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Report: Meaning of the federation will be redefined in Wan Junaidis bill

0 month ago, 10-Oct-2021

Dato Sri Wan Junaidi Tuanku Jaafar — Bernama photo

KUCHING (Oct 10): De facto Law Minister Dato Sri Wan Junaidi Tuanku Jaafar’s new bill will redefine the meaning of ‘the federation’, according to MPs who attended his lunchtime briefings in Parliament recently.

The MPs said that the bill seeks to amend Article 160(2), among others, in which Article 160(2) is a glossary of several expressions used in the Constitution. One such expression is ‘the federation’, which is definied as ‘the federation established under the Federation of Malaya Agreement 1957’.

“The new definition proposed by Wan Junaidi says that the federation means the federation that was first established under the Federation of Malaya Agreement 1957 and further pursuant to an agreement concluded on July 9, 1963, between the United Kingdom of Great Britain and Northern Ireland, the Federation of Malaya, North Borneo, Sarawak and Singapore.

“The federation is called Malaysia with colonies of North Borneo and Sarawak and the state of Singapore federated with the existing states of the Federation of Malaya as the states of Sabah, Sarawak and Singapore in accordance with the constitutional instruments annexed thereto but under and by virtue of the agreement relating to the separation of Singapore from Malaysia as an independent and sovereign state dated Aug 7, 1965, Singapore has ceased to be a state of Malaysia,” added a report by Malaysiakini on Oct 8.

If passed, it will be the first time the Malaysia Agreement 1963 (MA63) is acknowledged in the Federal Constitution too.

There will new definitions of what is known as ‘Malaysia Day’ and ‘native’ too as Wan Junaidi seek to propose the insertion of another expression in Article 160(2), which reads: “‘Malaysia Day’ means the sixteenth day of September, nineteen hundred and sixty-three.”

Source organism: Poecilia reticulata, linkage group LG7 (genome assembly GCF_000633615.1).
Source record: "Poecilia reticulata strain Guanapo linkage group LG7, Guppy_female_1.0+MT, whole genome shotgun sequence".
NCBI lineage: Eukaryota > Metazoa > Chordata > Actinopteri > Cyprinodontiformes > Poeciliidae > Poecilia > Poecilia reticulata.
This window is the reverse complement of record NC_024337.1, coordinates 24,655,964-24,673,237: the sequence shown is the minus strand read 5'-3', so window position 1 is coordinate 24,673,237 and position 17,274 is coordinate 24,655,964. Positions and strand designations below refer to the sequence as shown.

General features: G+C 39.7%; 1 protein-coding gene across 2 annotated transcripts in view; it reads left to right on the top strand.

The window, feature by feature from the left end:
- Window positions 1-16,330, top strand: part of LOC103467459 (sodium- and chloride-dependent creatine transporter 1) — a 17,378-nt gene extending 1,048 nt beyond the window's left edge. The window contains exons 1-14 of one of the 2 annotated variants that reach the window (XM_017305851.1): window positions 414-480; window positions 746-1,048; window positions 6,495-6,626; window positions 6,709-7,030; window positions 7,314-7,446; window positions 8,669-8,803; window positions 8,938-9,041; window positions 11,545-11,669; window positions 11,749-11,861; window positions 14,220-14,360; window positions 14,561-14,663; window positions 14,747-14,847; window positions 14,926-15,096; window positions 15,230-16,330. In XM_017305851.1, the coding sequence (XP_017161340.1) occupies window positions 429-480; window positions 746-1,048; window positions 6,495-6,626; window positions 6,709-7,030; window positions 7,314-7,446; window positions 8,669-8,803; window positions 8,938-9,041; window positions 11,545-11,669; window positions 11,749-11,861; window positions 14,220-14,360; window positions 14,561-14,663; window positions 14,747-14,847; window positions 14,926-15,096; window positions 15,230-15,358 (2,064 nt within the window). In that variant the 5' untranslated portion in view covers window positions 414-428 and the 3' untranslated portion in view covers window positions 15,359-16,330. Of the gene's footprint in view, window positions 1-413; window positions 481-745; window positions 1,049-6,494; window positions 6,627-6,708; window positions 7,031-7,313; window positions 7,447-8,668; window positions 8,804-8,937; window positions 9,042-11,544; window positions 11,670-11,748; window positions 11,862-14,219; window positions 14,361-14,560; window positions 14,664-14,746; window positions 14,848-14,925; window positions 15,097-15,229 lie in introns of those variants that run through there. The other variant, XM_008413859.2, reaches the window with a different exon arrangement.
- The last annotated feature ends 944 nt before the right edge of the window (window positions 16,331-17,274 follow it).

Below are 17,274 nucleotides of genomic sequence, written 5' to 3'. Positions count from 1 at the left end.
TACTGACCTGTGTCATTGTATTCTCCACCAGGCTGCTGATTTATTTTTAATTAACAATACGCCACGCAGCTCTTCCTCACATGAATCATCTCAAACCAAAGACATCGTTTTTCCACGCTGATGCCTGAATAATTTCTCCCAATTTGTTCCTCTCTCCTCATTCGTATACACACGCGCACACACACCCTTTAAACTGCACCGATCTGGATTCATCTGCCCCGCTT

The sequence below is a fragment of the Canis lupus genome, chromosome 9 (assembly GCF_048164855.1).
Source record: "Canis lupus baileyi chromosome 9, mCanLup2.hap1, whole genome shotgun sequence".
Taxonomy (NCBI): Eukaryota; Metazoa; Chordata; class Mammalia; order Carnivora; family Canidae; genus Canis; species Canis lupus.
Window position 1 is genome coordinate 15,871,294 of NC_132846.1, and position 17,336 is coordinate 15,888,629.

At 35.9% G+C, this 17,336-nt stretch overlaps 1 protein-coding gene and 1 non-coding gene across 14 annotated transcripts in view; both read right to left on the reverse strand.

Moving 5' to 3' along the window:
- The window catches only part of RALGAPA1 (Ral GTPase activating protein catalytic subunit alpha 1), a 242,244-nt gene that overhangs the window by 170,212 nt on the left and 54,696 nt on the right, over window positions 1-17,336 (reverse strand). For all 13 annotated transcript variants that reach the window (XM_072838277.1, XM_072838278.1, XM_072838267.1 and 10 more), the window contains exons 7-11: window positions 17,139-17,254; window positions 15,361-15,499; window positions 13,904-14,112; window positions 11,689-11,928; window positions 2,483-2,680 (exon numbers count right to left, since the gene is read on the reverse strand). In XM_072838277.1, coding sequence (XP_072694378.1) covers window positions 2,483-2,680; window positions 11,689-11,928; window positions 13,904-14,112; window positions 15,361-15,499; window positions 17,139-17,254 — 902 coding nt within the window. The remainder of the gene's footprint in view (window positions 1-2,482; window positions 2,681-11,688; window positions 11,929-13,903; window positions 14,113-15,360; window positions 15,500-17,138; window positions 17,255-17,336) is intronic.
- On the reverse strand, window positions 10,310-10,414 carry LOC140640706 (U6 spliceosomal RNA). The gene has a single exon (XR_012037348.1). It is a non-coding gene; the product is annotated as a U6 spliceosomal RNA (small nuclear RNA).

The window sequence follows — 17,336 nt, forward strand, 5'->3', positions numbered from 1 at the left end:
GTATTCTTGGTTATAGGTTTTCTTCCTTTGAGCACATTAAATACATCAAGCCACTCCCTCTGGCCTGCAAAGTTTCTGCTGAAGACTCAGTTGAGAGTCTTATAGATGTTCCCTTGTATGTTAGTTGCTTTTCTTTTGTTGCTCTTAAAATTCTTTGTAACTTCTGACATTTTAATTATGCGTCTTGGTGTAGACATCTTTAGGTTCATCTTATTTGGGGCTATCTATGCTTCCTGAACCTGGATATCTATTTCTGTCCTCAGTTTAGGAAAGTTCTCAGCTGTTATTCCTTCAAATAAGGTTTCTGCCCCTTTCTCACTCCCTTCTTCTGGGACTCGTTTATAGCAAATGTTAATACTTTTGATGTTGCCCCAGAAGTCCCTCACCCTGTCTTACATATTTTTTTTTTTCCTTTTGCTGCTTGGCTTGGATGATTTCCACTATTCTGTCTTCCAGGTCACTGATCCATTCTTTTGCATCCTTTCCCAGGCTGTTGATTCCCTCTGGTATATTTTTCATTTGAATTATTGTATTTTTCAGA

The Constitution in its current form defines “Merdeka Day”, but not “Malaysia Day”, although “Malaysia Day” is referenced many times.

“Wan Junaidi is also proposing to amend Article 160A to remove definitions of ethnic groups that are considered ‘native’ to Sarawak and introducing a new clause that will allow Sarawak’s laws to determine the definition of ‘native’ too,” said Malaysiakini.

Another thing which Wan Junaidi seeks is the restoration of the contentious Article 1(2) in which Wan Junaidi told MPs that it would be restored to its pre-1976 form which reads: “The states of the federation shall be (a) the states of Malaya, namely, Johor, Kedah, Kelantan, Malacca, Negeri Sembilan, Pahang, Penang, Perak, Perlis, Selangor and Terengganu; and (b) the Borneo states, namely Sabah and Sarawak.”

In its current form, Article 1(2) makes no distinction on states.

Although in 2019, the Pakatan Harapan government proposed a similar amendments to Article 1(2), the bill could not be passed as there was no two-thirds support from MPs during the time as MPs from BN and Gabungan Parti Sarawak (GPS) abstained from that vote.

Article 1(2) was legislated during the Abdul Razak Hussein administration, with support from Sabah and Sarawak lawmakers.

Wan Junaidi aims to obtain cabinet approval for the bill on Oct 22 and table it in the Dewan Rakyat on Oct 26.





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